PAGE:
11. You missed the point of my sentence. Tailgating is stupid because you are putting yourself at risk for an accident. I think most people understand that the left lane is for faster cars, but for those who don't remember/don't realize, you could either flash your lights or honk at him/her. Tailgating is really not a good solution.
  12. I know he's not popular. But his policy to get rid of the carbon tax was not well thought out. It was one of his biggest platforms. Now, we have Scheer doing the exact same thing, yet he doesn't have a solution either about how 'it' (climate crisis) will be dealt with. Again, not saying carbon taxes is the end-all for success. It's still the better option than doing nothing. Imposing tariffs will not do anything. It will actually hurt the economy.
  13. Conservatives do. It's no surprise that Ford is in fact a Conservative. Regardless, is there a better solution put into place? Ford doesn't, and he seemed to have all the answers when he got elected. I wrote a paper on carbon tax (I was arguing for it), and I knew Doug Ford was going to be trouble based on this policy alone. If you look into the data, you'd find that carbon tax may not be the best solution, but it is somewhat of a solution. Is it good enough? Probably not. But removing carbon tax doesn't seem to be the answer. The peer reviewed journals also seem to agree. When you have a politician parroting what Ford did, that's a problem. There is no real alternative to carbon tax. We all collectively have to find alternative measures to fuel our cars and/or houses.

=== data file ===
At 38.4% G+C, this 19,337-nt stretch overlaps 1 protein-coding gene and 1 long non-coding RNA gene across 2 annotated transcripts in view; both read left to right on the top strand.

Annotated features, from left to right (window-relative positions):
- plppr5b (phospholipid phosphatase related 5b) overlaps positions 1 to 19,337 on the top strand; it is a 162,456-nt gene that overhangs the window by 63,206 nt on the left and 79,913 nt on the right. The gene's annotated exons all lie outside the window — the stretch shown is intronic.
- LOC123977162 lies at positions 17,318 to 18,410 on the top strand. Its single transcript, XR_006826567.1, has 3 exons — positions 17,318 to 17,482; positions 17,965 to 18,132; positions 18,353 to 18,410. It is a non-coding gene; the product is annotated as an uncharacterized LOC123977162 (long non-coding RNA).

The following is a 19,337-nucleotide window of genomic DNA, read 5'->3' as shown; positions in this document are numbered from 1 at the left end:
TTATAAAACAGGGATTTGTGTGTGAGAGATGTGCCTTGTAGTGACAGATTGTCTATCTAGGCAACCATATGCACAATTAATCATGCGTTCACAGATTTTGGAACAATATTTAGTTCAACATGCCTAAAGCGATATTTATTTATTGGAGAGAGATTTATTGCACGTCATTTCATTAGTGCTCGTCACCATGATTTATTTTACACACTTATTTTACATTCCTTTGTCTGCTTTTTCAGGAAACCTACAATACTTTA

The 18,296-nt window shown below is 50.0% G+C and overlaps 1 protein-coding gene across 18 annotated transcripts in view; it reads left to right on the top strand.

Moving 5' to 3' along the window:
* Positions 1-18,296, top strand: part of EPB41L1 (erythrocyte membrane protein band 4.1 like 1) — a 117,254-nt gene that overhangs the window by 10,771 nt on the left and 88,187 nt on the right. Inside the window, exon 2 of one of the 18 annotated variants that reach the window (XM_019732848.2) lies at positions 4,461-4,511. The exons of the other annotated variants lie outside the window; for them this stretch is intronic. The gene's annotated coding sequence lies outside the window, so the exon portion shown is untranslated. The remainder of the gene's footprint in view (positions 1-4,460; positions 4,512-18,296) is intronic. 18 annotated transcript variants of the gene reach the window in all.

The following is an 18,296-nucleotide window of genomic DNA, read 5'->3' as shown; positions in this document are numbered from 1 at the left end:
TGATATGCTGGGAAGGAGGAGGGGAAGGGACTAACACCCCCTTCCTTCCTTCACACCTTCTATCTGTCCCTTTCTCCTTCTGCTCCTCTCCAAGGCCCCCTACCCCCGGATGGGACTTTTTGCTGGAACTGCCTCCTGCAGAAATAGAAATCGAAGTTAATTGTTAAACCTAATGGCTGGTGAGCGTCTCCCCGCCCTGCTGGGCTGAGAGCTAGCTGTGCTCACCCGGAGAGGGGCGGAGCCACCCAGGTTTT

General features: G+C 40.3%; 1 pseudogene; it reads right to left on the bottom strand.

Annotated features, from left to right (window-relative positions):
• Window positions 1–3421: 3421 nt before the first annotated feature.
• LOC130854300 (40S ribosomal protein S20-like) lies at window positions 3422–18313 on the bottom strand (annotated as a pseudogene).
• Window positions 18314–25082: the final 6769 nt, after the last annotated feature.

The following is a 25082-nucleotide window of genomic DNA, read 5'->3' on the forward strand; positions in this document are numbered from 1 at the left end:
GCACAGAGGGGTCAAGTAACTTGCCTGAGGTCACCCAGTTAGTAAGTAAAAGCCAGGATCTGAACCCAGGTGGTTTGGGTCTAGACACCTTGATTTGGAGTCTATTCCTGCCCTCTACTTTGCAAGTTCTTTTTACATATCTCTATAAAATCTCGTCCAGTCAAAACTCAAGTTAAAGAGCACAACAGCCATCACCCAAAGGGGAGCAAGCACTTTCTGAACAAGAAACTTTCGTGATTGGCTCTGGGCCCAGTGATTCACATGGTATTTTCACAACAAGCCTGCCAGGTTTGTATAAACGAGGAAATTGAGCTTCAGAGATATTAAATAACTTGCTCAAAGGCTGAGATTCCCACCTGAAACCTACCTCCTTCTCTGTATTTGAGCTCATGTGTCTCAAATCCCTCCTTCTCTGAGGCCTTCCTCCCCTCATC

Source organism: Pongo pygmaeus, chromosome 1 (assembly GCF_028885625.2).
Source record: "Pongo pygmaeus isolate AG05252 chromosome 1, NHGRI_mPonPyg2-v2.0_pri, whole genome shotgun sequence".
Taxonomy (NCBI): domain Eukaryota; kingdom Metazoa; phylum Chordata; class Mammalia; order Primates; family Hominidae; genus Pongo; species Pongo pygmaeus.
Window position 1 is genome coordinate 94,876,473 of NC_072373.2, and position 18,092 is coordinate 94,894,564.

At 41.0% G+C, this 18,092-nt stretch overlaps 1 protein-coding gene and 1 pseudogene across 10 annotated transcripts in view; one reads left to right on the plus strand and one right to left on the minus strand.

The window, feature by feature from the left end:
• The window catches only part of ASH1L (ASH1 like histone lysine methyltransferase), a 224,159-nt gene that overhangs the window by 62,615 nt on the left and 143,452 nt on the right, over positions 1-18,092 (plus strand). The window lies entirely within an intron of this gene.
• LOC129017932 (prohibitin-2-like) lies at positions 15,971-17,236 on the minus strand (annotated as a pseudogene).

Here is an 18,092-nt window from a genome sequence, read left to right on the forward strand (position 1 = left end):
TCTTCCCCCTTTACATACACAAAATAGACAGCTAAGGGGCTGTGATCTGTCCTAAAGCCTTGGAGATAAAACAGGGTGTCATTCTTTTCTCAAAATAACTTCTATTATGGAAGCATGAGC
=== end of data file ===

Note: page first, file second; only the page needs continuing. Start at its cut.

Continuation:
14. It was either NJ or New York. Both of these teams "jumped" in the draft, if I recall.
  15. What is your take on this? https://globalnews.ca/news/6023100/takeaways-conservative-platform/ In a bid to make life more affordable, the party is promising relief from income tax in a number of ways. Scheer is also pledging to axe the carbon tax and slash billions of dollars from the federal budget in order to eliminate the deficit. Doug Ford did the same/similar thing in Ontario. It's blown up in his face.